Sunday sees the start of the biggest gathering of volcanologists in a specialist conference. The International Association of Volcanology and Chemistry of the Earth’s Interior (IAVCEI) General Assembly is only held every 4 years, each occasion at a different place.
Last time it was Reykjavik (excellent science, superlative rollmops). I was presenting the analyses coming out of my PhD, and had my first proper opportunity to meet the key players in my field. I was also a broke student, and spent the week camping. My lasting memories of it as my first international conference are ones of being a bit shy, not really knowing anyone, and utterly loving every minute of seeing what was going on at the cutting edge in the field.
This year we’re in Kagoshima, Japan. Now I’m a broke postdoc staying in the cheapest hotel we could find. As well as some top science (and hopefully some top seafood and sushi) I also have a visit to Sakurajima to look forward to. It’s a fascinating volcano, not just in terms of it’s activity but also in terms of the defence engineering that has gone on there. The Japanese have had fantastic success diverting lava using purpose-built culverts. Can’t wait to see it all.
This will also be my first time in a country where I speak not one jot of the language. The Kindle phrasebook will be keeping me company on the flight. I also spent an hour earlier putting bookmarks into a mapping app on my phone so I can find everywhere easily without resorting to gazing at unintelligible signs. Note for others – Google Maps doesn’t work in offline mode in Japan.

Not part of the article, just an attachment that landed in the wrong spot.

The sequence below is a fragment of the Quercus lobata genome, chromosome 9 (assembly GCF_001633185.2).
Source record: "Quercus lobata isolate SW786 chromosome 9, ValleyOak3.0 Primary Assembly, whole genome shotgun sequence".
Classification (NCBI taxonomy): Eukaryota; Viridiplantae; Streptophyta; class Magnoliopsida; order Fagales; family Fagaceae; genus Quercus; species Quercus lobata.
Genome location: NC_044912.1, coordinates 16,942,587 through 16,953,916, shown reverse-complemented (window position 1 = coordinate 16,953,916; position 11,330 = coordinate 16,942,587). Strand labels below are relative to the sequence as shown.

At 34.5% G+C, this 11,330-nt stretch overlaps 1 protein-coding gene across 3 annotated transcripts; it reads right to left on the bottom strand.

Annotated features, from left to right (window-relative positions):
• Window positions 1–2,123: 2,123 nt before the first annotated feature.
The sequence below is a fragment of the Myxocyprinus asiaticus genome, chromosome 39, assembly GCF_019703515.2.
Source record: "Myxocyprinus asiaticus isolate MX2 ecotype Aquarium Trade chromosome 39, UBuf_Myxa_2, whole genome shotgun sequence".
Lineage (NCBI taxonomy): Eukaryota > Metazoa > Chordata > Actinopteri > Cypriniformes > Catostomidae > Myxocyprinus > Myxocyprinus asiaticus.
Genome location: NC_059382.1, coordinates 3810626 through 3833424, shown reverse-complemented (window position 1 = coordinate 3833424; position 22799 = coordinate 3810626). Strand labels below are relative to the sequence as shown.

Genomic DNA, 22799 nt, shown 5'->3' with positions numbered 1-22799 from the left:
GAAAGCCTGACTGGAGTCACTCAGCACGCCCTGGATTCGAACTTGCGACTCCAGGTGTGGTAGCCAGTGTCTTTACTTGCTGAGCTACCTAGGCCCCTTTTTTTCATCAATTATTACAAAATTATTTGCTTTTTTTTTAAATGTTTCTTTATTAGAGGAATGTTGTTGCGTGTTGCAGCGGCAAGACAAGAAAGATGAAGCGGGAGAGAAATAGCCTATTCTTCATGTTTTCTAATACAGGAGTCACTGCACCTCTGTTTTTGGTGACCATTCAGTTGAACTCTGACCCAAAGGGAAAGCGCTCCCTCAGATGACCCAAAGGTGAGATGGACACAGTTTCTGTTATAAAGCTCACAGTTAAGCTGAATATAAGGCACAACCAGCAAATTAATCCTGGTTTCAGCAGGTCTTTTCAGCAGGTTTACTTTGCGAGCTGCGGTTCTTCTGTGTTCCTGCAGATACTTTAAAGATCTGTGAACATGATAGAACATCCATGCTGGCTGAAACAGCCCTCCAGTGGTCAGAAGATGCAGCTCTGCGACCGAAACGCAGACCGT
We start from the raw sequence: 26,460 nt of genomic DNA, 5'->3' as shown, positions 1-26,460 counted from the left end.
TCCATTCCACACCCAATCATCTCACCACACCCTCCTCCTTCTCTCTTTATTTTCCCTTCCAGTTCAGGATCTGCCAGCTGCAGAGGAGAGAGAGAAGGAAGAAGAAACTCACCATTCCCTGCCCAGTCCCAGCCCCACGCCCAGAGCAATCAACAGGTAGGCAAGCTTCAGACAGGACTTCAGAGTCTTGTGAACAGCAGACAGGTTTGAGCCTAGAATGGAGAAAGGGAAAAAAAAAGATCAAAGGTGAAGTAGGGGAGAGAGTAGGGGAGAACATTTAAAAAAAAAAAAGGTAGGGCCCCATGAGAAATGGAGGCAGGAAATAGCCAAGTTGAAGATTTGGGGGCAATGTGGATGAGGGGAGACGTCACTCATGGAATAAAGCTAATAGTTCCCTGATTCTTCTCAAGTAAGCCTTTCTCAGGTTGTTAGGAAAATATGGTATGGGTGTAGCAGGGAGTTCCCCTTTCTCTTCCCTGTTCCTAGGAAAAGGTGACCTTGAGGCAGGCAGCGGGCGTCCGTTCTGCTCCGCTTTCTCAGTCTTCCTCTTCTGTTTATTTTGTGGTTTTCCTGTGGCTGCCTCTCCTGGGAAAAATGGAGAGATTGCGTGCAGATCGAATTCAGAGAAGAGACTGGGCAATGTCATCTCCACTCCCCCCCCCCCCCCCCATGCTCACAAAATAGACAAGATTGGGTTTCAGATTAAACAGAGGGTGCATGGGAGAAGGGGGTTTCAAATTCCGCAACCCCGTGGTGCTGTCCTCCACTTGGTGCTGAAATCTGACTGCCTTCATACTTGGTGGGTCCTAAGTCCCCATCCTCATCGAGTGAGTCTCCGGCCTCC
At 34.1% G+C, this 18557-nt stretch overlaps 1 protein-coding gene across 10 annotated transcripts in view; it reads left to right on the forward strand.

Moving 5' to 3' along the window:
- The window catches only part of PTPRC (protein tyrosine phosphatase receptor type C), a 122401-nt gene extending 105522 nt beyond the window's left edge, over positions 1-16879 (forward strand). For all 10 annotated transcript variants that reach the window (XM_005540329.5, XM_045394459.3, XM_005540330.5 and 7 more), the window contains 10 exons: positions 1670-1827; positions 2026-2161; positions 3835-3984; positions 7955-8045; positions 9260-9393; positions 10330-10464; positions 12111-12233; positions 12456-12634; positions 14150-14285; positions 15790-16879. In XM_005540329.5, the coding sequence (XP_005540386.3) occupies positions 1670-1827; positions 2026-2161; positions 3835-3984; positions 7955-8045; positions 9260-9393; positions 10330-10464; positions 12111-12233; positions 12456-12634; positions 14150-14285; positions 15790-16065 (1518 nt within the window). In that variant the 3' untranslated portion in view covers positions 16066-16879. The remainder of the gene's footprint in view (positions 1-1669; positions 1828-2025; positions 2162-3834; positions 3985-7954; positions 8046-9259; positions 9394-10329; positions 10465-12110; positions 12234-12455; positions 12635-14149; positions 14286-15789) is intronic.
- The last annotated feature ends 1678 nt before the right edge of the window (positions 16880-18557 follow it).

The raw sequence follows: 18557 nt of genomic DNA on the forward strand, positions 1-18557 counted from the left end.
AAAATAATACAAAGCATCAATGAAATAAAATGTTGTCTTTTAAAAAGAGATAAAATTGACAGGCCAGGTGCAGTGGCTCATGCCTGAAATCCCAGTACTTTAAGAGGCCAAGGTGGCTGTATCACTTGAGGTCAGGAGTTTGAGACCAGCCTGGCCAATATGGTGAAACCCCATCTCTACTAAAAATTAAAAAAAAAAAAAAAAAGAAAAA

I’m presenting twice at the conference – once on the Sunday in the 3pm session in room A4, on the outcomes of my recent experimental work (“Experimental investigation of pyroclastic flows generated by continuous supply of material”). Lots of fluidised granular flows doing cool things as analogues for pyroclastic density currents. The second is a poster on Tuesday the 23rd which is a project I’ve been putting together in my spare time with a whole bunch of collaborators looking at whether turbidity current models can help explain what happens when a pyroclastic flow enters water (“What happens when a pyroclastic flow enters the water – numerical modelling of an offshore pyroclastic turbidite”).
Very much looking forward to seeing a few of the GeoTweeps there, and I’ll b e attempting to do some updating both here and on Twitter during the week – the hashtag seems to be #IAVCEI2013. Fingers crossed for a spectacular and safe display from Sakurajima over the next week.